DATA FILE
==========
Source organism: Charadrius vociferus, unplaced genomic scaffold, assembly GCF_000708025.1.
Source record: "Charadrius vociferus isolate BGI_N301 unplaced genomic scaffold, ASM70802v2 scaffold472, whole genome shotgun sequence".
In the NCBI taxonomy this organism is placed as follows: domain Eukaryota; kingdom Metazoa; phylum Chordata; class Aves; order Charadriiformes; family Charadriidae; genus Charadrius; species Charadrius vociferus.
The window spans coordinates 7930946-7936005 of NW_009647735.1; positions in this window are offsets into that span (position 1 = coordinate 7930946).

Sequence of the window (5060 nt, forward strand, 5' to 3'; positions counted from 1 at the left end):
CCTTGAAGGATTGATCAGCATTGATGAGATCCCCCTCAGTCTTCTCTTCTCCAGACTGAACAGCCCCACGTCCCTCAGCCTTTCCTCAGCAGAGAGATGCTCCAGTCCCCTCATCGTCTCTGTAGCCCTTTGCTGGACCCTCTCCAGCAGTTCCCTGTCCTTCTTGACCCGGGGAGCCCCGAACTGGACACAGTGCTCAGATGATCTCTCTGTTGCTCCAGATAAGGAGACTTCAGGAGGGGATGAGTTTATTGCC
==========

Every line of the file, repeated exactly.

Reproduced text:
Source organism: Charadrius vociferus, unplaced genomic scaffold, assembly GCF_000708025.1.
Source record: "Charadrius vociferus isolate BGI_N301 unplaced genomic scaffold, ASM70802v2 scaffold472, whole genome shotgun sequence".
In the NCBI taxonomy this organism is placed as follows: domain Eukaryota; kingdom Metazoa; phylum Chordata; class Aves; order Charadriiformes; family Charadriidae; genus Charadrius; species Charadrius vociferus.
The window spans coordinates 7930946-7936005 of NW_009647735.1; positions in this window are offsets into that span (position 1 = coordinate 7930946).

Sequence of the window (5060 nt, forward strand, 5' to 3'; positions counted from 1 at the left end):
CCTTGAAGGATTGATCAGCATTGATGAGATCCCCCTCAGTCTTCTCTTCTCCAGACTGAACAGCCCCACGTCCCTCAGCCTTTCCTCAGCAGAGAGATGCTCCAGTCCCCTCATCGTCTCTGTAGCCCTTTGCTGGACCCTCTCCAGCAGTTCCCTGTCCTTCTTGACCCGGGGAGCCCCGAACTGGACACAGTGCTCAGATGATCTCTCTGTTGCTCCAGATAAGGAGACTTCAGGAGGGGATGAGTTTATTGCC